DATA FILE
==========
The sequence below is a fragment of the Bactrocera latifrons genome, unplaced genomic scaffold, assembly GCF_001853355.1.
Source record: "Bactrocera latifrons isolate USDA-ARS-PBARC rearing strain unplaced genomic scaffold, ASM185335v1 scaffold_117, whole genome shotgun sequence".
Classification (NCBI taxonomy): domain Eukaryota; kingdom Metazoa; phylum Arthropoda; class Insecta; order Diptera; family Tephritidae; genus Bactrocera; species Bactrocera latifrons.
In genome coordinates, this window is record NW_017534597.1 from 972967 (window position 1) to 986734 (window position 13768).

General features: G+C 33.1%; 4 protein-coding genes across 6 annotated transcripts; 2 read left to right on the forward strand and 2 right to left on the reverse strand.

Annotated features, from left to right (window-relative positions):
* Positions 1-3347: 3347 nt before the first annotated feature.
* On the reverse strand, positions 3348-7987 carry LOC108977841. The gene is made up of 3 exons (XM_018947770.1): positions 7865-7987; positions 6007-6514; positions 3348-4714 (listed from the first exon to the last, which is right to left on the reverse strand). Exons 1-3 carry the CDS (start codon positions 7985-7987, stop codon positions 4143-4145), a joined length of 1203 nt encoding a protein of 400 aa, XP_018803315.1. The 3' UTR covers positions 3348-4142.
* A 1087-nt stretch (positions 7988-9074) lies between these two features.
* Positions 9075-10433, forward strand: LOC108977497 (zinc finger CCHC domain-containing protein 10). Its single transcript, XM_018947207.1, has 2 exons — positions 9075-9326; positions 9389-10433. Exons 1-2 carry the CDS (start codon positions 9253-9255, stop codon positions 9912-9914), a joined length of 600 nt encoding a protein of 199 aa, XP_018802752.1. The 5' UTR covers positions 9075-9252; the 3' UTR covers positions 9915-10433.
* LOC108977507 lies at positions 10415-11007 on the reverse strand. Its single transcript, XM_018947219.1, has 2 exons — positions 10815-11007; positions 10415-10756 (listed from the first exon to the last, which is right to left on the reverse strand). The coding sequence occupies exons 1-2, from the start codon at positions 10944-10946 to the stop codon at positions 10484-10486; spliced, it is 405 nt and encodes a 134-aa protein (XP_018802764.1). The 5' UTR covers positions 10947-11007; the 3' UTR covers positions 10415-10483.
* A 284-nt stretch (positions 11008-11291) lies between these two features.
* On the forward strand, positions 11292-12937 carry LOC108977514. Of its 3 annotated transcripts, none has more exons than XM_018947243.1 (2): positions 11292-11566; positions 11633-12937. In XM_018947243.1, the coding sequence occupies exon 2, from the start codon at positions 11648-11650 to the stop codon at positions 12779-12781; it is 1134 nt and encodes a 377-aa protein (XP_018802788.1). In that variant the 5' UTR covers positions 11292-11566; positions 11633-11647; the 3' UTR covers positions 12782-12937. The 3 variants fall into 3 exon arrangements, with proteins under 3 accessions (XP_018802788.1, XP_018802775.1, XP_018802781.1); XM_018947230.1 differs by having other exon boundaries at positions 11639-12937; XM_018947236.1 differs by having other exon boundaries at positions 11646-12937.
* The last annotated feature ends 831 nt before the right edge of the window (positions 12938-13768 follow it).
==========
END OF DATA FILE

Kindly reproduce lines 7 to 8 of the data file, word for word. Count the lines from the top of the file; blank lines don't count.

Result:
* Positions 1-3347: 3347 nt before the first annotated feature.
* On the reverse strand, positions 3348-7987 carry LOC108977841. The gene is made up of 3 exons (XM_018947770.1): positions 7865-7987; positions 6007-6514; positions 3348-4714 (listed from the first exon to the last, which is right to left on the reverse strand). Exons 1-3 carry the CDS (start codon positions 7985-7987, stop codon positions 4143-4145), a joined length of 1203 nt encoding a protein of 400 aa, XP_018803315.1. The 3' UTR covers positions 3348-4142.